Thursday, 17 May 2012

Queens Park parents voice concerns over academy conversion

Queens Park Community School is currently balloting on a possible conversion to a Cooperative Trust Academy. A group of parents have put  forward their views:

Message to All Parents and the QPCS community from Parents with deep misgivings about conversion to academy status:

14 May - 2012

Many parents, long term enthusiastic supporters of QPCS, are deeply concerned at the prospect of our school becoming an academy.

Our main concerns are:

o Academies are less democratic than the current arrangements, and rules regarding oversight of governance and finance are significantly less rigorous than for Local Authority schools.

o Academies are not required to follow national guidelines for Teachers’ pay and conditions. While we do not suggest conversion would impact teacher remuneration or conditions immediately, there are no guarantees that fair pay and conditions for teachers, who are the bedrock of QPCS, can be secured.

o Brent schools – including those within the Local Authority and those with academy or foundation status – currently work together with the Council to address borough-wide educational issues. There is no certainty this will persist long-term as academies develop independence, to the detriment of the school community.

o Conversion to an academy may put the current QPCS ethos at risk because it is impossible to guarantee that future management teams will maintain values of inclusion.

o Any financial gain to the school will be short term: we shall be averting a crisis now only to encounter one in a year or two

o There is no guarantee we will get the large sum stated at the meeting with parents. Recently, the Financial Times pointed out that the Department for Education has overpaid £120 million to some schools converting to academies and those schools now face a repayment crisis – the “bribe” has been overestimated and is not sustainable. What’s more, a recent Government consultation paper suggests that the cost of academies is already £600 million more than estimated. Consequently, there is now no guarantee that schools converting will receive any additional funding at all. If the money stops next year, QPCS will have cast itself adrift in a potentially dangerous situation.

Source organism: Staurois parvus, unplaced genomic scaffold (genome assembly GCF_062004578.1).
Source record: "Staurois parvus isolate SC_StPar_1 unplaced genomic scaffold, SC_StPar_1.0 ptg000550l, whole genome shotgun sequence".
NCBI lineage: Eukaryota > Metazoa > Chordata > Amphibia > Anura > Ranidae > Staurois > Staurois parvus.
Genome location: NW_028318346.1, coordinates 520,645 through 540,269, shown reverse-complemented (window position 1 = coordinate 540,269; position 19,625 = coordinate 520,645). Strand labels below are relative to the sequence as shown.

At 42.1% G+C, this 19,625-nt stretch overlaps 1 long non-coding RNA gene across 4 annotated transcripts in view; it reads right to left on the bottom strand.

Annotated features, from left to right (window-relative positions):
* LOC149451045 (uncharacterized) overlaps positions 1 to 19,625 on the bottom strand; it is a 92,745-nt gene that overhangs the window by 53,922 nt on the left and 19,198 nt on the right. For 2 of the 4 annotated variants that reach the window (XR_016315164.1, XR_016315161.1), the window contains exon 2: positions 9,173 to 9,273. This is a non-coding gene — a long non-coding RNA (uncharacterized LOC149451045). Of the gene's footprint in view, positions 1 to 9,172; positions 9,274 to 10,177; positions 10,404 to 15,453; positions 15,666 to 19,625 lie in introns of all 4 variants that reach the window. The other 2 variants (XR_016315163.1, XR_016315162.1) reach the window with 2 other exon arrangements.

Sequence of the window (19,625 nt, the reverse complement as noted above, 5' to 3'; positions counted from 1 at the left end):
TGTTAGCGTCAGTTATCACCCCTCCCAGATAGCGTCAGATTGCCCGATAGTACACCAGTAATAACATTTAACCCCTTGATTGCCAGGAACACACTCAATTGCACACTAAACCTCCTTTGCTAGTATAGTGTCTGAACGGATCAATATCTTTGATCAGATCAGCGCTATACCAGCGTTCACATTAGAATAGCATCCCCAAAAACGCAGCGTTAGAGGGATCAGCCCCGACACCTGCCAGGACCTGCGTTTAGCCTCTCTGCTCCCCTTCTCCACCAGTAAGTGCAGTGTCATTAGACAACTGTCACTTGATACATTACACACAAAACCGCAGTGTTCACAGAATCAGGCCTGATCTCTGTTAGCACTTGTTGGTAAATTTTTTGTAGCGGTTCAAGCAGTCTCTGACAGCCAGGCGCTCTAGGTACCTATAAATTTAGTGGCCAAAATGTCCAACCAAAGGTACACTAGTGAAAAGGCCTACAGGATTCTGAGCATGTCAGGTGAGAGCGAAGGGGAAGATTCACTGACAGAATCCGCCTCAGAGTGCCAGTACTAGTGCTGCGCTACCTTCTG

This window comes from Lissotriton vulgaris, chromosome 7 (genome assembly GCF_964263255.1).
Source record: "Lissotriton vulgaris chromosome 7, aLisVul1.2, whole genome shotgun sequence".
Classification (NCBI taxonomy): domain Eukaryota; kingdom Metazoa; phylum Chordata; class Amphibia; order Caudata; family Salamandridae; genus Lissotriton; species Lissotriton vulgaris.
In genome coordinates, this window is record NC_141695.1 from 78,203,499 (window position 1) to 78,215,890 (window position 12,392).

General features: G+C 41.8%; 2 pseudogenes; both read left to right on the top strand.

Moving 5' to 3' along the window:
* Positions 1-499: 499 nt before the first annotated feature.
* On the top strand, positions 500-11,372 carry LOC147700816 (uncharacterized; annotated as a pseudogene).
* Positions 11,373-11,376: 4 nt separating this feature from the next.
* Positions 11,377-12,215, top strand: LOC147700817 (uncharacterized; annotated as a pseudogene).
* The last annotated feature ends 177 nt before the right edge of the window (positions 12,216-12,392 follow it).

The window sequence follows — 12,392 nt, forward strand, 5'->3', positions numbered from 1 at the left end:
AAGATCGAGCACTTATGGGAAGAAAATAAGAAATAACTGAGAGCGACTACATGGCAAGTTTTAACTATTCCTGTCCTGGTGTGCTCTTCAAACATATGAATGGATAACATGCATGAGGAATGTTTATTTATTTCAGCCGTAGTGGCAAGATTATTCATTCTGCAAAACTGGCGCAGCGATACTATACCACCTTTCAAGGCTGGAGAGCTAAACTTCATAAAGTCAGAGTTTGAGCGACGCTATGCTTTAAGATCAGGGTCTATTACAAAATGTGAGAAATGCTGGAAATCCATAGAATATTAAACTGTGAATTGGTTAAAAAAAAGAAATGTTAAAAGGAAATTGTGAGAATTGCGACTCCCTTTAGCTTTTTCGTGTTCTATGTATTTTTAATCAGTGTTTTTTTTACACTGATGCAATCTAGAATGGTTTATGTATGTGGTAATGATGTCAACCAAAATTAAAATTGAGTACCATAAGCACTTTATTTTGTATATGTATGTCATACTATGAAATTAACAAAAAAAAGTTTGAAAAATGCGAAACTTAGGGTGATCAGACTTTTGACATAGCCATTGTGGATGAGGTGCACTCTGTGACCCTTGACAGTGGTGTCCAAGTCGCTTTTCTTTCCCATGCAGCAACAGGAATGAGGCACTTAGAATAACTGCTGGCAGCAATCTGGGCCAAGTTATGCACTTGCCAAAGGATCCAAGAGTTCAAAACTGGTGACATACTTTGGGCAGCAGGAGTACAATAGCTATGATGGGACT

We are trying to find another way through this crisis and will meet the leader of Brent Council, Ann John, this week. We will ask Brent to explain its future policies and funding, and whether it believes it can offer an effective alternative strategy to the academies. We are also taking a letter of opposition to the Department of Education on the morning of Friday 18 May, and have also asked the secretary of state, Michael Gove, to meet us.

QPCS been transformed by the efforts of the current and previous head teacher, with tremendous support from the teaching staff, the governors, pupils and parents. We are now concerned that our high-performing and immensely popular local school is being driven down this road just because our governing body feels it has no choice.

We are also concerned that many teachers feel bad about the situation, even though they may vote for conversion in the face of threatened redundancies. Brent has not been regarded as the best borough in providing services to education. But the pressure should be on provision of better services, not privatizing the schools in a world where the comprehensive ethos is thrown out of the window!

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